One of my favourite aya studies is a chemical composition analysis of 102 aya brews. Kaasik et al. found a range of ‘added’ chemicals in European samples & higher concentrations of DMT (av. 48% more) in neoshamanic vs. trad settings. Image of samples. (1/n)
Part of my research here investigates the experiential differences & functions of the different types of aya vines. There’s a vernacular taxonomy of ~9 vines (what I’ve found *so far*) but sci literature tends to group it all together (2/n)
Not all the variations of the vine are appropriate to use in the brew. (3/n)
& then there’s the vernacular taxonomy of the different chacruna leaves (again, only some can be used in the brew). Aya brew is the combination of aya vine, chacruna & sometimes admixture plants (4/n)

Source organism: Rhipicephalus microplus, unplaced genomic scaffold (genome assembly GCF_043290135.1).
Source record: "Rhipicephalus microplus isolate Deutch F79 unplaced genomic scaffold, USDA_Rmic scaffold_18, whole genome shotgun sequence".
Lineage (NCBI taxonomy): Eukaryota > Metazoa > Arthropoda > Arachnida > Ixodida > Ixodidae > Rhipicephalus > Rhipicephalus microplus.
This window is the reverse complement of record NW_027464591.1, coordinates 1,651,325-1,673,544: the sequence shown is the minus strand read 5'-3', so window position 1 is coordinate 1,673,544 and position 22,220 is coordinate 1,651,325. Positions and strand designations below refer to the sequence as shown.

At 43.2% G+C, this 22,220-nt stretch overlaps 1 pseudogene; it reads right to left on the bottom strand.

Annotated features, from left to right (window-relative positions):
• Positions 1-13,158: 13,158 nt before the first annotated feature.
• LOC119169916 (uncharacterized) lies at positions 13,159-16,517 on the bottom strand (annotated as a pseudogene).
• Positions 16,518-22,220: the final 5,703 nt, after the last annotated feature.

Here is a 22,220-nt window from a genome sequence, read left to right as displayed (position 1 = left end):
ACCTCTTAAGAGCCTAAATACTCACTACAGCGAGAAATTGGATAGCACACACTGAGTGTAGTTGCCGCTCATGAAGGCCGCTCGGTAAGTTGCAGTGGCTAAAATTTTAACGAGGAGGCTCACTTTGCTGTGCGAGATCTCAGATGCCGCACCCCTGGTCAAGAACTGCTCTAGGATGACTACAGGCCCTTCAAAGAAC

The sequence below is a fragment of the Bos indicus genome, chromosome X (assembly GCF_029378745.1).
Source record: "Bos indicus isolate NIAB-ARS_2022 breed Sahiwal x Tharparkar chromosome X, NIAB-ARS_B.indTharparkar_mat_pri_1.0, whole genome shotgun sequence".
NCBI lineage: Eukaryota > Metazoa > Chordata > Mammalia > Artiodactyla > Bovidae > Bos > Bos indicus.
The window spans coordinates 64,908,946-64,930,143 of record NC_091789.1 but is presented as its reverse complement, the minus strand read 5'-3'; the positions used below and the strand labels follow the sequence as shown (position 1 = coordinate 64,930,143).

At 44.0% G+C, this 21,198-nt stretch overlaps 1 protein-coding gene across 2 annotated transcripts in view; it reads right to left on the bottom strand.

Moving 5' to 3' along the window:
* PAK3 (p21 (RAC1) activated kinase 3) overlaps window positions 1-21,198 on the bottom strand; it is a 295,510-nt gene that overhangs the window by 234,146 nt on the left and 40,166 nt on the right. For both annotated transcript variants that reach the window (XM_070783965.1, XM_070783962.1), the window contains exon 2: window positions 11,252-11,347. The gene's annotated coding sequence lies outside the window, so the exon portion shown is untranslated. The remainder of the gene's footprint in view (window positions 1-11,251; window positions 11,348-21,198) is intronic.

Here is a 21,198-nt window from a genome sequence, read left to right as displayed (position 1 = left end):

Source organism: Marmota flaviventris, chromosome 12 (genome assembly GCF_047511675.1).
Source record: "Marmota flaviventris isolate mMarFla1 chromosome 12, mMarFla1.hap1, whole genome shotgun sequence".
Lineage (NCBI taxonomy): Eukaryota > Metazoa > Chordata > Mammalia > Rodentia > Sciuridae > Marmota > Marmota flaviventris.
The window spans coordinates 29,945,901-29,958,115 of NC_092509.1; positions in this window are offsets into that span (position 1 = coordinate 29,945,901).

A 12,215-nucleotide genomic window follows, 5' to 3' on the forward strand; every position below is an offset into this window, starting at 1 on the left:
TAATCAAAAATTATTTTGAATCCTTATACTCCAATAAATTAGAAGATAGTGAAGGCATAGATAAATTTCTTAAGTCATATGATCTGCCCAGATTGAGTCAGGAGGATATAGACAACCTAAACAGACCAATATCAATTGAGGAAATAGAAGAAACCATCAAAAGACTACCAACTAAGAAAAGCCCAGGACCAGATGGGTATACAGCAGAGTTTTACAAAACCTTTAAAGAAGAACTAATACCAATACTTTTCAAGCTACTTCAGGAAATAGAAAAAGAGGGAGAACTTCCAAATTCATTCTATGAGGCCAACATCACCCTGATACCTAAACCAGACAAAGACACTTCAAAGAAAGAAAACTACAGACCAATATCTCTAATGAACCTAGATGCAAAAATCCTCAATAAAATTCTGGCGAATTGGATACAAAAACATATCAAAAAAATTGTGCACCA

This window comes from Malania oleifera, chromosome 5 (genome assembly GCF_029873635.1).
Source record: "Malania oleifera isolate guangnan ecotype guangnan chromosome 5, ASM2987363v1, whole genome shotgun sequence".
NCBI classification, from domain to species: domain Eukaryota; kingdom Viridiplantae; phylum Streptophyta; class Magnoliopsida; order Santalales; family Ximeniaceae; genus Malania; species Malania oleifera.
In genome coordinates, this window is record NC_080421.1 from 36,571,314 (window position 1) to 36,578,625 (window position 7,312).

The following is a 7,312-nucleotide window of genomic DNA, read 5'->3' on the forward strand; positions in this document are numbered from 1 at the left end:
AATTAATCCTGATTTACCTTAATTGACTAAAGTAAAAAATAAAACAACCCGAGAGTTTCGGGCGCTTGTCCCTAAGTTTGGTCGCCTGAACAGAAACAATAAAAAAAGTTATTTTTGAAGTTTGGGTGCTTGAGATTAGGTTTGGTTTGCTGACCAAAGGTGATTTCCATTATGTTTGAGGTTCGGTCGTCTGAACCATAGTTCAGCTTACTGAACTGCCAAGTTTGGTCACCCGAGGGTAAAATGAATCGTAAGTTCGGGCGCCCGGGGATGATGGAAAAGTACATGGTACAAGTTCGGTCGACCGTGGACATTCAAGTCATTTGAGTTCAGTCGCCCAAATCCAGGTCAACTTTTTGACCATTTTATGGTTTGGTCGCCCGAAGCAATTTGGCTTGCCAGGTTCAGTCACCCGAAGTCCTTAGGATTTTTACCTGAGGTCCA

A range of admixture plants can be added to the brew depending on group needs and desired effects. (5/n)
In short, it’s a complicated web of plant and chemical interactions. The different vines have diff. effects & research needs to be aware of this to produce accurate and safe clinical (and other) recommendations. (6/n)
Without including traditional professional practitioners in this discussion scientific research runs the risk of only grasping part of the picture and missing potentially vital information. (7/n)
This connection b/w researcher and community is the marriage of humanities and scientific methods to develop a more holistic understanding of the phenomenon at hand. (8/8)

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This is a great thread on 1) the difficulty of treating ayahuasca as a singular, standardized medicine, and 2) the importance of collaborating with indigenous healers whose botanical knowledge far exceeds our limited grasp of these species. Brew method is another big variable...